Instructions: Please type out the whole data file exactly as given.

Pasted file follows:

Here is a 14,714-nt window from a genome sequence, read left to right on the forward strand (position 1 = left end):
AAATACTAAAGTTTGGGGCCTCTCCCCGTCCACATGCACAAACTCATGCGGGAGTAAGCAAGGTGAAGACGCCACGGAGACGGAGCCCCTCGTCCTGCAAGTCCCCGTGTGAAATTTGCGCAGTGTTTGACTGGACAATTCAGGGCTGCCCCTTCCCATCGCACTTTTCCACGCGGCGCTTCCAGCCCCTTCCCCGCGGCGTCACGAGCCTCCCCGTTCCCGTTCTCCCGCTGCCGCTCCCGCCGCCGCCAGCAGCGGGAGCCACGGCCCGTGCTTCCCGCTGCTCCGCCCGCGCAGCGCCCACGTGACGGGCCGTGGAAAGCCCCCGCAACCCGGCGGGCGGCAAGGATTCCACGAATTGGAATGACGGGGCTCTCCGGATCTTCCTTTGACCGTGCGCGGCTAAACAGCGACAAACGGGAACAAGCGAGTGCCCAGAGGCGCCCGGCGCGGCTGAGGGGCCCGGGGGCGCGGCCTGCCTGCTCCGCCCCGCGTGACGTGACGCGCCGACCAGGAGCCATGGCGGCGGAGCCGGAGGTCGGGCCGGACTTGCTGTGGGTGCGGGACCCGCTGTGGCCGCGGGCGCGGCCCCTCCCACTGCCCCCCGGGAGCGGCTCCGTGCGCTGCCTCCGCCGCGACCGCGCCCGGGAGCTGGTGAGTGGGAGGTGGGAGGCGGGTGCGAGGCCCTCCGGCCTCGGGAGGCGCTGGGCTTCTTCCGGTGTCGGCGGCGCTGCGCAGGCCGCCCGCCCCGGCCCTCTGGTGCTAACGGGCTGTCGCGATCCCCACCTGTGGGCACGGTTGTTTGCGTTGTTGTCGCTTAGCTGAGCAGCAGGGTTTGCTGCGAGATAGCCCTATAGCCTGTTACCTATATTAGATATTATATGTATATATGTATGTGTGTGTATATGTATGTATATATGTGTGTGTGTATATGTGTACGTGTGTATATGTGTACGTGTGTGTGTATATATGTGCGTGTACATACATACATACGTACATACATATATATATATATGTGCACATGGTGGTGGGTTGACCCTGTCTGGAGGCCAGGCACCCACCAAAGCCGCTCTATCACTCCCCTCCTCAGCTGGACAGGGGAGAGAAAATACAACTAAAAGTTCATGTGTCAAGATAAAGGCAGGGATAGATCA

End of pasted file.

Here is a 14,714-nt window from a genome sequence, read left to right on the forward strand (position 1 = left end):
AAATACTAAAGTTTGGGGCCTCTCCCCGTCCACATGCACAAACTCATGCGGGAGTAAGCAAGGTGAAGACGCCACGGAGACGGAGCCCCTCGTCCTGCAAGTCCCCGTGTGAAATTTGCGCAGTGTTTGACTGGACAATTCAGGGCTGCCCCTTCCCATCGCACTTTTCCACGCGGCGCTTCCAGCCCCTTCCCCGCGGCGTCACGAGCCTCCCCGTTCCCGTTCTCCCGCTGCCGCTCCCGCCGCCGCCAGCAGCGGGAGCCACGGCCCGTGCTTCCCGCTGCTCCGCCCGCGCAGCGCCCACGTGACGGGCCGTGGAAAGCCCCCGCAACCCGGCGGGCGGCAAGGATTCCACGAATTGGAATGACGGGGCTCTCCGGATCTTCCTTTGACCGTGCGCGGCTAAACAGCGACAAACGGGAACAAGCGAGTGCCCAGAGGCGCCCGGCGCGGCTGAGGGGCCCGGGGGCGCGGCCTGCCTGCTCCGCCCCGCGTGACGTGACGCGCCGACCAGGAGCCATGGCGGCGGAGCCGGAGGTCGGGCCGGACTTGCTGTGGGTGCGGGACCCGCTGTGGCCGCGGGCGCGGCCCCTCCCACTGCCCCCCGGGAGCGGCTCCGTGCGCTGCCTCCGCCGCGACCGCGCCCGGGAGCTGGTGAGTGGGAGGTGGGAGGCGGGTGCGAGGCCCTCCGGCCTCGGGAGGCGCTGGGCTTCTTCCGGTGTCGGCGGCGCTGCGCAGGCCGCCCGCCCCGGCCCTCTGGTGCTAACGGGCTGTCGCGATCCCCACCTGTGGGCACGGTTGTTTGCGTTGTTGTCGCTTAGCTGAGCAGCAGGGTTTGCTGCGAGATAGCCCTATAGCCTGTTACCTATATTAGATATTATATGTATATATGTATGTGTGTGTATATGTATGTATATATGTGTGTGTGTATATGTGTACGTGTGTATATGTGTACGTGTGTGTGTATATATGTGCGTGTACATACATACATACGTACATACATATATATATATATGTGCACATGGTGGTGGGTTGACCCTGTCTGGAGGCCAGGCACCCACCAAAGCCGCTCTATCACTCCCCTCCTCAGCTGGACAGGGGAGAGAAAATACAACTAAAAGTTCATGTGTCAAGATAAAGGCAGGGATAGATCA